Founded in 1955 as a one-screen movie house, the Delite was renovated in 2006 and reopened in December with two screens. The theater's new amenities include a "handcrafted dome, fire-proof drapery, Egyptian carpets, seats decorated with brocade fabric, brass-holders for drinks, pure leather paneling on the doors, wooden carvings and LED lights" in the 148-seat "Delite Diamond" screen room, according to The Hindu newspaper. The renovation added imported chandeliers from the Czech Republic, Spanish paint, stained glass and woodwork in the lobby, and Victorian lampposts outside the hall. "[T]he washrooms are fitted with Italian marble and Spanish tiles", the newspaper reported. The movie house also features a 100-seat cafeteria for snacks, including the traditional "chuski". The theater also upgraded its technology with seamless film screens and advanced projectors.

The movie house is meant to serve all strata of society, not just wealthier moviegoers, although ticket prices were raised, the owner told The Hindu. When the theater reopened in December 2006, initial ticket prices were set at Rs. 25, 35, 50 and 80 for one of the two new screen rooms, and Rs. 110 and 130 for the more luxurious Delite Diamond.[4]

List of notable single-screen cinema halls in Delhi

Cinema Established Seating Location
Eros Cinema 1956 317 (294+23) Eros One, Eros Cinema Building, Jungpura Extn New delhi, Phone: 01124324642
Abhishek Cineplex (kumar talkies) 2009 260 Chandni Chowk
3C's 2002 Lajpat Nagar
Chanakya 1970 Chanakyapuri
Delite 1955 Asaf Ali Road
Golcha 1954 815 Daryaganj
Regal 1932 694 Indira Chowk, Connaught Place
PVR Plaza 2004 300 H- Block, Connaught Place
PVR Priya 2000 904 Basant Lok, Vasant Vihar
PVR Rivoli 2004 Baba Kharag Singh Marg, Connaught Place
Shiela 1961 980 DB Gupta Road, Paharganj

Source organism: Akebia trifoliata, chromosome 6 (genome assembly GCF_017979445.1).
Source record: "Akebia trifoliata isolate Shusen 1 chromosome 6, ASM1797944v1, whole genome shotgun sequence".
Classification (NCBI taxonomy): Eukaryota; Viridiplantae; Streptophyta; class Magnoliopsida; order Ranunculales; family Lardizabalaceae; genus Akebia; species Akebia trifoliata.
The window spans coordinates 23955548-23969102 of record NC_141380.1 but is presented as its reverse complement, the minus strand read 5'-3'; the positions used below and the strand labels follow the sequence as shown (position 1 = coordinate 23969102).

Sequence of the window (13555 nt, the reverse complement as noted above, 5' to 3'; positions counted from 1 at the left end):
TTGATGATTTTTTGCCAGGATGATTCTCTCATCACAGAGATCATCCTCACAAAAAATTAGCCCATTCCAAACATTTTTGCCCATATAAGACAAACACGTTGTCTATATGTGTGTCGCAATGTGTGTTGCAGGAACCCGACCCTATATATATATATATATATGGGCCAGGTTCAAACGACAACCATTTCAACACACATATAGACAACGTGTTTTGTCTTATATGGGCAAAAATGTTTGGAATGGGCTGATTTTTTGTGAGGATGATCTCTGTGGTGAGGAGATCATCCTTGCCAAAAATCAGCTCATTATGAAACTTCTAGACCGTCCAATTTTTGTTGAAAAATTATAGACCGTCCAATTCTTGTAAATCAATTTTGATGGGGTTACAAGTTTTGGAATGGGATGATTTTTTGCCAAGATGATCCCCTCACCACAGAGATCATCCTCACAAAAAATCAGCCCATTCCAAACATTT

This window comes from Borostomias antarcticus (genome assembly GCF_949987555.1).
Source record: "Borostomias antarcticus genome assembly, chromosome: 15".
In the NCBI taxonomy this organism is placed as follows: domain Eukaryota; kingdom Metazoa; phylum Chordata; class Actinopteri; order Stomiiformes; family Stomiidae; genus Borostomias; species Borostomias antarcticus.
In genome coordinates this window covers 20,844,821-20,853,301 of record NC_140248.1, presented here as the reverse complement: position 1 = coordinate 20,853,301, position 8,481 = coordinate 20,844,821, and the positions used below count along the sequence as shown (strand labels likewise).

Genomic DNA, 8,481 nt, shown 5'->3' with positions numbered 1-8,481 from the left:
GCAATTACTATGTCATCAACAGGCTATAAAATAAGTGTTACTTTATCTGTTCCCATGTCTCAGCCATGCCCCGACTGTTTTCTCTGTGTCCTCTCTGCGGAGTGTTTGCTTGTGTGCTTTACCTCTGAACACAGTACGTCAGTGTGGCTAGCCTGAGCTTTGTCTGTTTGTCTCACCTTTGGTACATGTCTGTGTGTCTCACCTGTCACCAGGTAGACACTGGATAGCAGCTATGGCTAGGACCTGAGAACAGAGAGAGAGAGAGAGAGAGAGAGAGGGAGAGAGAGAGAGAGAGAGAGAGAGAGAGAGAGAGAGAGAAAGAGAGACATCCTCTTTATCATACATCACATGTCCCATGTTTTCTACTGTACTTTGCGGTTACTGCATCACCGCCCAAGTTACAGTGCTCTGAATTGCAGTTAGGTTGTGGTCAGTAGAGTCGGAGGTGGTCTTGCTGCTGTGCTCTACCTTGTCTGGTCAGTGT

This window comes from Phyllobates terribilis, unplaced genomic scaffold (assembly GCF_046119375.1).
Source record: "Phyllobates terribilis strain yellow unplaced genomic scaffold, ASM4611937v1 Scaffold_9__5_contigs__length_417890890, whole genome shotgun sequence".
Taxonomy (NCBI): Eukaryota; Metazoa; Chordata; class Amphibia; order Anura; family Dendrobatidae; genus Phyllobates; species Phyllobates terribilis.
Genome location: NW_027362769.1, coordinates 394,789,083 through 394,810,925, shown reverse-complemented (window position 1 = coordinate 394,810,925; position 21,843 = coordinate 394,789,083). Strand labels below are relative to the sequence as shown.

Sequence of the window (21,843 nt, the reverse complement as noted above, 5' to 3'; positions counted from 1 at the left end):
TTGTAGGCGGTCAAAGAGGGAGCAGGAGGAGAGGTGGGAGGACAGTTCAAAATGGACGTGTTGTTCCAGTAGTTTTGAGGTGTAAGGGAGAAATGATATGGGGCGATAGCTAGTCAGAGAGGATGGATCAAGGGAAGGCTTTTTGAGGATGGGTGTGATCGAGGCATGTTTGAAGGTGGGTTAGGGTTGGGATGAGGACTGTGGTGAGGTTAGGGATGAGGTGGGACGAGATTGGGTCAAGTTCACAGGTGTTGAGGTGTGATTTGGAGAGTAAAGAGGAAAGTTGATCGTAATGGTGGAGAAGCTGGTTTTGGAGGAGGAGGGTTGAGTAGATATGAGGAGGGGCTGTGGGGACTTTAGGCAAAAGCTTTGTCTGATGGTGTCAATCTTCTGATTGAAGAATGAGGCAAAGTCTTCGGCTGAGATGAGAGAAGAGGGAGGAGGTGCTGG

Vishal 1970 1401 Vishal Enclave, Rajouri Garden
Sapna Cinema East of Kailash


The first modern multiplex was opened in Delhi by PVR Cinemas in 1997 with technology imported from Australia. The PVR Saket went on to revolutionize the movie theater industry and broke many national records in cinema exhibition in the country. Since then there has been a large boom in multiplexes in Delhi. There are now over 20 multiplexes with more being built. Some of these are stand alone multiplexes while others are located inside malls.

Many of these multiplexes belong to chains, some of the most famous are PVR Cinemas, Wave Cinemas, Fun Cinemas, and Satyam Cineplexes. Many of the multiplexes offer online bookings, home delivery of tickets and loyalty incentives.

Delhi Cine Goers Association (DCGA)

Delhi Cine Goers Association (DCGA) was established in 2009 by a bunch of movie lovers residing in New Delhi area. Since then it has increased its stake in different levels of cinema business. It works with the spirit of Celebrating Cinema.

List of notable multiplexes in Delhi

Cinema Established Screens Seating Location
PVR Naraina 2001 4 830 Community Center, Naraina
PVR Prashant Vihar 2007 3 800 Fun City Mall, Prashant Vihar
PVR Saket 1997 4 1000 Community Centre, Saket
PVR Vikaspuri 2001 3 921 Community Centre, Vikaspuri
Satyam Patel Nagar   4 1207 Patel Nagar
Wave Cinemas Raja Garden 2007 4   TDI Paragon Mall, Shivaji Place, Rajouri Garden
Satyam cineplex Janakpuri 2008 4   District Center, Janakpuri.
Cinemax Subhash Nagar 2011 6   Pacific Mall, Subhash Nagar

See also

  • Cinema in Kolkata


  • Sangam Cinema Hall to become a multiplex

External links

  • PVR Cinemas
This article was sourced from Creative Commons Attribution-ShareAlike License; additional terms may apply. World Heritage Encyclopedia content is assembled from numerous content providers, Open Access Publishing, and in compliance with The Fair Access to Science and Technology Research Act (FASTR), Wikimedia Foundation, Inc., Public Library of Science, The Encyclopedia of Life, Open Book Publishers (OBP), PubMed, U.S. National Library of Medicine, National Center for Biotechnology Information, U.S. National Library of Medicine, National Institutes of Health (NIH), U.S. Department of Health & Human Services, and, which sources content from all federal, state, local, tribal, and territorial government publication portals (.gov, .mil, .edu). Funding for and content contributors is made possible from the U.S. Congress, E-Government Act of 2002.
Crowd sourced content that is contributed to World Heritage Encyclopedia is peer reviewed and edited by our editorial staff to ensure quality scholarly research articles.
By using this site, you agree to the Terms of Use and Privacy Policy. World Heritage Encyclopedia™ is a registered trademark of the World Public Library Association, a non-profit organization.